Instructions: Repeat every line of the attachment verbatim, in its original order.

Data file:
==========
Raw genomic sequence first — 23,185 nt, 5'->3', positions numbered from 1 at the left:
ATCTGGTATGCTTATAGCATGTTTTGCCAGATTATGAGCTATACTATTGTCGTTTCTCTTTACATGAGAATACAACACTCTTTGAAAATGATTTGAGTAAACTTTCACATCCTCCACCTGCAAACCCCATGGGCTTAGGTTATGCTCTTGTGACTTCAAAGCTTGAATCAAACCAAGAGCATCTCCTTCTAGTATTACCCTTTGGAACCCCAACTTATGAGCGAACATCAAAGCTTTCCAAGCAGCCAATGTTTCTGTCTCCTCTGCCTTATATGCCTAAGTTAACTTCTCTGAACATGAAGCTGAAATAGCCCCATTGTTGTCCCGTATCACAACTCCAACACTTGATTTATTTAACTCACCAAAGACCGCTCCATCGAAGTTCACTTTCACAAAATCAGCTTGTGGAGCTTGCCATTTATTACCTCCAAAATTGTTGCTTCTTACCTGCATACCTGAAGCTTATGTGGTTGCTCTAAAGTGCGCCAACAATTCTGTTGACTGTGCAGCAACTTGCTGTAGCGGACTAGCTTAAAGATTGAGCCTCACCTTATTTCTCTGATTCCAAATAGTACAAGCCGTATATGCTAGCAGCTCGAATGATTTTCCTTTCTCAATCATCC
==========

Raw genomic sequence first — 23,185 nt, 5'->3', positions numbered from 1 at the left:
ATCTGGTATGCTTATAGCATGTTTTGCCAGATTATGAGCTATACTATTGTCGTTTCTCTTTACATGAGAATACAACACTCTTTGAAAATGATTTGAGTAAACTTTCACATCCTCCACCTGCAAACCCCATGGGCTTAGGTTATGCTCTTGTGACTTCAAAGCTTGAATCAAACCAAGAGCATCTCCTTCTAGTATTACCCTTTGGAACCCCAACTTATGAGCGAACATCAAAGCTTTCCAAGCAGCCAATGTTTCTGTCTCCTCTGCCTTATATGCCTAAGTTAACTTCTCTGAACATGAAGCTGAAATAGCCCCATTGTTGTCCCGTATCACAACTCCAACACTTGATTTATTTAACTCACCAAAGACCGCTCCATCGAAGTTCACTTTCACAAAATCAGCTTGTGGAGCTTGCCATTTATTACCTCCAAAATTGTTGCTTCTTACCTGCATACCTGAAGCTTATGTGGTTGCTCTAAAGTGCGCCAACAATTCTGTTGACTGTGCAGCAACTTGCTGTAGCGGACTAGCTTAAAGATTGAGCCTCACCTTATTTCTCTGATTCCAAATAGTACAAGCCGTATATGCTAGCAGCTCGAATGATTTTCCTTTCTCAATCATCC